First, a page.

Jacques Adnet leather-clad sideboard cabinet c.1955, $35,000 (£27,500) at Los Angeles Modern Auctions.

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A trio of pieces in their signature leather-clad style brought five-figure sums at the February 28 sale.

While Adnet began his career in the heyday of Art Deco Paris, it is increasingly his post-war work - a modern take on the traditional French country house interior - that the market admires most.

Particularly coveted are the range of elegant furniture designs made with tubular metal frames clad in saddle-stitched leather between the late 1940s and late 1950s. Aimed at the very highest-end clients (Adnet’s high-profile interiors projects in this period include the renovation of French President Vincent Auriol’s private apartments at the Palais de l’Elysée) they were made in association with the luxury leather goods maker Hermès.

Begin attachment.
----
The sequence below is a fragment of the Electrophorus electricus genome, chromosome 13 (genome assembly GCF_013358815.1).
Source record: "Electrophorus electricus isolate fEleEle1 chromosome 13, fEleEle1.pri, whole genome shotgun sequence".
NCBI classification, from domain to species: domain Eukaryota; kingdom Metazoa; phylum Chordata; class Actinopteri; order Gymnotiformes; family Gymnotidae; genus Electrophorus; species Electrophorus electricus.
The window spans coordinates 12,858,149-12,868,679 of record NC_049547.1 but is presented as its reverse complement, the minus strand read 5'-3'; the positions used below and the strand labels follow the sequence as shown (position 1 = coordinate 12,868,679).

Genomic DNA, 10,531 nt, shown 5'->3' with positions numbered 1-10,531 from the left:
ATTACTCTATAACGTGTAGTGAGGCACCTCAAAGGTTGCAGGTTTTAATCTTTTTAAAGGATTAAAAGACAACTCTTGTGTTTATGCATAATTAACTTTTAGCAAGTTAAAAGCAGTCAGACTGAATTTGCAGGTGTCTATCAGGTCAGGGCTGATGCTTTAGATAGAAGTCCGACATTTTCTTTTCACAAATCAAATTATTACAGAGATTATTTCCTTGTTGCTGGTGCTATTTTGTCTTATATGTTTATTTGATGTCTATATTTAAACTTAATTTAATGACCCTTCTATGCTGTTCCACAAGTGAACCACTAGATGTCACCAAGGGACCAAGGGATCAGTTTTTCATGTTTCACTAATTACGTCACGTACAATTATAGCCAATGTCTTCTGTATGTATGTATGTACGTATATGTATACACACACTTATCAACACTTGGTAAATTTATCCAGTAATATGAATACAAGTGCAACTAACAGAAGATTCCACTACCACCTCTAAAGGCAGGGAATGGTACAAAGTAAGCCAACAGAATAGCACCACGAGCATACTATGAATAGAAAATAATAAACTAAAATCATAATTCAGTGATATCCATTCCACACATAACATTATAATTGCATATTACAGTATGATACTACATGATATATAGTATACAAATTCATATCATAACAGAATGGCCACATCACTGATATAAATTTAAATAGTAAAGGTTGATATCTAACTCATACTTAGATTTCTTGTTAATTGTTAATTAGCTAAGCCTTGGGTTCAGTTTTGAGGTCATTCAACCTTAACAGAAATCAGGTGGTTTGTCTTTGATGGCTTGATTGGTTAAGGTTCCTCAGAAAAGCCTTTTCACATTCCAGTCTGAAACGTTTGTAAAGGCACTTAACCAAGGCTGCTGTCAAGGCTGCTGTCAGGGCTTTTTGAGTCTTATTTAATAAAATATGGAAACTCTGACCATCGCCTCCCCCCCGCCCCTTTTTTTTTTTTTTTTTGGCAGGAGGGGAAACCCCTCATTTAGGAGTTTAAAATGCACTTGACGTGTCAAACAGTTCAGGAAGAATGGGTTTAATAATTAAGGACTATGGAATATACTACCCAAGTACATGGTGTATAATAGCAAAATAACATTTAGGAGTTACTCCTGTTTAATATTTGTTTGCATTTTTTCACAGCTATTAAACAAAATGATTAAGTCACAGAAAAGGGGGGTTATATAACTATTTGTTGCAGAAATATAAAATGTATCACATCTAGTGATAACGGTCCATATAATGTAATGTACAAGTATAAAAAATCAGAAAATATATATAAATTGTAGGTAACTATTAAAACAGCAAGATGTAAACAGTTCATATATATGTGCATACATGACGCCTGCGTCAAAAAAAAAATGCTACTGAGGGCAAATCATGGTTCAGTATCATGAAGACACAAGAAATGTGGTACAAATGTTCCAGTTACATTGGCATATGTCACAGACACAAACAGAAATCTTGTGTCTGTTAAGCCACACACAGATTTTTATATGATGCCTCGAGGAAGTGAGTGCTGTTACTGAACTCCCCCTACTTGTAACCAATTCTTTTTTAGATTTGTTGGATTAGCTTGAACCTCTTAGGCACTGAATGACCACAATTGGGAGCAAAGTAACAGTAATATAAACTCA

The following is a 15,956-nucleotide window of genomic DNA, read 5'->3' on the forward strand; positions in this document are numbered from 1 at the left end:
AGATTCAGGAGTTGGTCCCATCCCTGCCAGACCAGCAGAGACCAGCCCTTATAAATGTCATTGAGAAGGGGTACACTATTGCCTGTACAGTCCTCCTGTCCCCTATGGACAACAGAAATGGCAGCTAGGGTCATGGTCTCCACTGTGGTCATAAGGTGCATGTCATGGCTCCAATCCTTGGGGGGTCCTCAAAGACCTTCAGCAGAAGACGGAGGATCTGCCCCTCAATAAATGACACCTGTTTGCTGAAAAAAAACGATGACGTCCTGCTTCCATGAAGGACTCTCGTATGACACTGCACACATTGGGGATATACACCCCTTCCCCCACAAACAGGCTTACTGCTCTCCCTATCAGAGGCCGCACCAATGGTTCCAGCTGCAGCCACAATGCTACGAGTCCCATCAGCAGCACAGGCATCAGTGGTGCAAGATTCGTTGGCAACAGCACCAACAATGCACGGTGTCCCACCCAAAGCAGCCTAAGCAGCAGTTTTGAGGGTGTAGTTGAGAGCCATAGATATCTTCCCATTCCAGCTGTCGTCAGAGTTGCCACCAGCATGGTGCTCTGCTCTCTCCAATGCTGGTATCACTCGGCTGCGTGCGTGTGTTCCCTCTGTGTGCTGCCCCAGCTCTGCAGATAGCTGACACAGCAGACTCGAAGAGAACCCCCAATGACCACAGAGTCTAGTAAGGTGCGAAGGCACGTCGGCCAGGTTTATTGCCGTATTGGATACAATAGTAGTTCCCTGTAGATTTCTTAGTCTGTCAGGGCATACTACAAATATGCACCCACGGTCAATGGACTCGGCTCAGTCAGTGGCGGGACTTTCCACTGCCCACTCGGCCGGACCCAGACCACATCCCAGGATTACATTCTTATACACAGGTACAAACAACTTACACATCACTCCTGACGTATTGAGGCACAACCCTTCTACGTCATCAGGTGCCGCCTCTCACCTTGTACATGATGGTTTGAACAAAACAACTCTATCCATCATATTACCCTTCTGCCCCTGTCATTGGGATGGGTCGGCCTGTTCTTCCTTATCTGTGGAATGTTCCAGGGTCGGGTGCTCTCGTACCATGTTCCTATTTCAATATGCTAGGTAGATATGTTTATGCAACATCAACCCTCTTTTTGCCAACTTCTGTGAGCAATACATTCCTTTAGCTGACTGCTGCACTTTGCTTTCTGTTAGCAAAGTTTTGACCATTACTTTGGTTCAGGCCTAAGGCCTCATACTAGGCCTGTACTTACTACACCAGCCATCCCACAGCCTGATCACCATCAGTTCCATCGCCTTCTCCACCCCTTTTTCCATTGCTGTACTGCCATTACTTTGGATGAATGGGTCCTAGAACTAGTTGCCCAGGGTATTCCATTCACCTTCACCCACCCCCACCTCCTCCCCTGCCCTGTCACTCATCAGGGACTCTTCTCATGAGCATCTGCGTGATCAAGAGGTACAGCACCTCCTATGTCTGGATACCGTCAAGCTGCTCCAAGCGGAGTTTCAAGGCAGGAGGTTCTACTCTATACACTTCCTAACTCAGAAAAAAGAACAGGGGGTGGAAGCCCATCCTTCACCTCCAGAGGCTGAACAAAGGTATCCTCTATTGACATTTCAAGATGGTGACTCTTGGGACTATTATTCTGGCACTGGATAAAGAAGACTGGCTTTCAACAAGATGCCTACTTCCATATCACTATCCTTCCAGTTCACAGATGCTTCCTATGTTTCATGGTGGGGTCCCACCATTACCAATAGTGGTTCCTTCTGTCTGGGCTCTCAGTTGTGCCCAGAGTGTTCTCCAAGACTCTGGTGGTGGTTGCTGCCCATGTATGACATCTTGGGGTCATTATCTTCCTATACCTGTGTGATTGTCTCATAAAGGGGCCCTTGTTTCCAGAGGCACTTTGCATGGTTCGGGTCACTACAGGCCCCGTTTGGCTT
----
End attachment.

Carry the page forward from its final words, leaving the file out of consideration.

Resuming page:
Dated to c.1955 was a 7ft 4in (2.24m) wide sideboard cabinet of three drawers and two doors in black leather over a steel and oak frame. Mounted in lacquered brass (a gallery, handles and fittings to the ‘bamboo’ pillars), it was described as ‘in good vintage condition’ with the leather refinished.

Estimated at $10,000-15,000, it took $35,000 as 86 bidders ‘watched’ on LiveAuctioneers.

It was unsigned but a similar six-shelf library book stand and ladder attributed to Adnet and dated c.1960 hammered for $28,000 against the same guide.

Eisenhower’s desk


President desk by Jacques Quinet, $30,000 (£23,700) at Los Angeles Modern Auctions.

Working at the same time for a similar clientele, Quinet was another proponent of functional design that married the ‘new’ of fabricated tubular steel and the warmth of organic materials such as tropical hardwood, leather, rattan and lacquer. He also used leatherette, the recently available artificial fabric that was both cheaper and required less maintenance.

Quinet’s series of desks that were installed in the Mobilier National and the residence of General Eisenhower at Marne-la-Coquette are much coveted by decorators and collectors.

Here, a c.1950 President desk in rouge leather, brass and oak veneer offered in ‘very good vintage condition’ hammered for $30,000 (£23,700) against an estimate of $10,000-15,000.